Korea talks stalemated as U.S. warns of North's threat

SEOUL/WASHINGTON -- North and South Korea traded blame on Thursday for the breakdown of military talks, while in Washington the U.S. spy chief said nuclear-armed North
Korea poses a serious threat to security in East Asia.

Director of National Intelligence James Clapper said Pyongyang's nuclear programs, and the military attacks in 2010 that are at the center of a North-South stalemate, showed that North Korea's military may imperil regional stability.

"As demonstrated by North Korean attacks on the South Korean ship Cheonan in March 2010 and Yeonpyeong Island in November, North Korea is capable of conducting military operations that could potentially threaten regional stability," he said, linking the attacks to succession in North Korea.

"Kim Jong-il may feel the need to conduct further provocations to achieve strategic goals and portray (Kim) Jong-un as a strong, bold leader, especially if he judges elite loyalty and support are in question," Clapper told a U.S. congressional hearing, referring to leader Kim Jong-il's plans to hand power to his third son.

North Korean state media blasted what it said was South Korea's "impudent approach" to talks between the two nations, saying it would not enter any more talks until Seoul showed it wanted to improve ties and discuss security issues concerning both sides.

South Korea said its offer for senior-level talks with North Korea still stands, but demanded that dialogue focus on the two attacks, which killed 50 people, and that Pyongyang bear responsibility.

China, the isolated North's main ally and main benefactor, called on the two sides to maintain contact and dialogue.

The first inter-Korean meeting since the North's attack on Yeonpyeong in November broke down over procedural issues, including the agenda and the rank of participants at their next meeting.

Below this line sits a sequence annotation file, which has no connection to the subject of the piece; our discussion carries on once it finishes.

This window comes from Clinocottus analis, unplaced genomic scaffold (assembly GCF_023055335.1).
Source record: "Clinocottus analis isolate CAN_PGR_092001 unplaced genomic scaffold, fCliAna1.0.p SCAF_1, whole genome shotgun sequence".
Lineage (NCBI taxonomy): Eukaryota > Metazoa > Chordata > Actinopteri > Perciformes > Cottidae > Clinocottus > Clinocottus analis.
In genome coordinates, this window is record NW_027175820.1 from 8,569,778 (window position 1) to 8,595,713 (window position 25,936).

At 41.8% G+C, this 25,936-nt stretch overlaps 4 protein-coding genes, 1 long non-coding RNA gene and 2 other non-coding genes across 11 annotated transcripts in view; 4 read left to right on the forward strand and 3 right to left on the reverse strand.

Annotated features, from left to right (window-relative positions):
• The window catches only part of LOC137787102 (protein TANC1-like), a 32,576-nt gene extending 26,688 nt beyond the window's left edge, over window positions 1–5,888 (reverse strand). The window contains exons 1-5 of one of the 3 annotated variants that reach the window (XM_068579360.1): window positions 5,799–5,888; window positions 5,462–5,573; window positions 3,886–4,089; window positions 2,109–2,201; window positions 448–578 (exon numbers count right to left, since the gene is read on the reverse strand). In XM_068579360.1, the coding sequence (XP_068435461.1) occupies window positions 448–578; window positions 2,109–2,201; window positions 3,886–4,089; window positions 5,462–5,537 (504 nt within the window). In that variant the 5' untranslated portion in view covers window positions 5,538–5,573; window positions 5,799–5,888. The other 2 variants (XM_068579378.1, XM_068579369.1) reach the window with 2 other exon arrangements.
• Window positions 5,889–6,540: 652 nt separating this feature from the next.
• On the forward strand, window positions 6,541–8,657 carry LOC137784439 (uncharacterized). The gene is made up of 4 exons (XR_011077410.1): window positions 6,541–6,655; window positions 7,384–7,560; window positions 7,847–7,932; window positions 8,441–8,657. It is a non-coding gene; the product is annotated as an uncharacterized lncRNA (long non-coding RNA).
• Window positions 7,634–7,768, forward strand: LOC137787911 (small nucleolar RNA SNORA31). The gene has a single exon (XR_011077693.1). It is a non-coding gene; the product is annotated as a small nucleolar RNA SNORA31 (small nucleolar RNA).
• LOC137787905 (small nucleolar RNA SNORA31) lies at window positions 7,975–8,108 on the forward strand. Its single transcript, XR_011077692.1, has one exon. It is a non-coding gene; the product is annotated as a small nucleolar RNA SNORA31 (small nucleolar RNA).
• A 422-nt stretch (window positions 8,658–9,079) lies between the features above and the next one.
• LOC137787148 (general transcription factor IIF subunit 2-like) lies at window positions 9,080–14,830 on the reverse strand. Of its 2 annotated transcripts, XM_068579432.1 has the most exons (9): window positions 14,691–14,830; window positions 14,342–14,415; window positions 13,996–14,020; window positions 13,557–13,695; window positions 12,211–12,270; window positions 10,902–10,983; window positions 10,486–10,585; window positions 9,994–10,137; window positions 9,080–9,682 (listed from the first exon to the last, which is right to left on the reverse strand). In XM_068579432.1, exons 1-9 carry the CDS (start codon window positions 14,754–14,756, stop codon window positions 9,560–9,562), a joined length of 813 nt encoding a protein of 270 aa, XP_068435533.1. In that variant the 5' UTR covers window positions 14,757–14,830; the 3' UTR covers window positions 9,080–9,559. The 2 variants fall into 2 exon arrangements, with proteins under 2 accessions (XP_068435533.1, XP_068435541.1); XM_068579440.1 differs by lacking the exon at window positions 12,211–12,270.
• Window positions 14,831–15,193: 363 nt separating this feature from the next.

The United States, which has nearly 30,000 troops in South Korea, said it hopes the rivals could work out their differences and resume talks as soon as possible to reduce tensions on the divided peninsula.


Clapper said "persistent food shortages, poor economic conditions, inability to replace aging weapons inventories and reduced training" had weakened the North's conventional forces and prompted Pyongyang to rely more on its nuclear weapons.

"The Intelligence Community assesses Pyongyang views its nuclear capabilities as intended for deterrence, international prestige and coercive diplomacy," he told the House of Representatives Intelligence Committee.

North Korea and South Korea accused each other of walking out on the talks.

"In a situation where (they) do not wish for improvement of North-South relations and are refusing dialogue itself, our military and people no longer feel the need to be associated with the South," the KCNA state news agency said.

South Korea said the North's delegates stood by their stance that Pyongyang had nothing to do with the sinking of the warship Cheonan and that it shelled Yeonpyeong out of self-defense.


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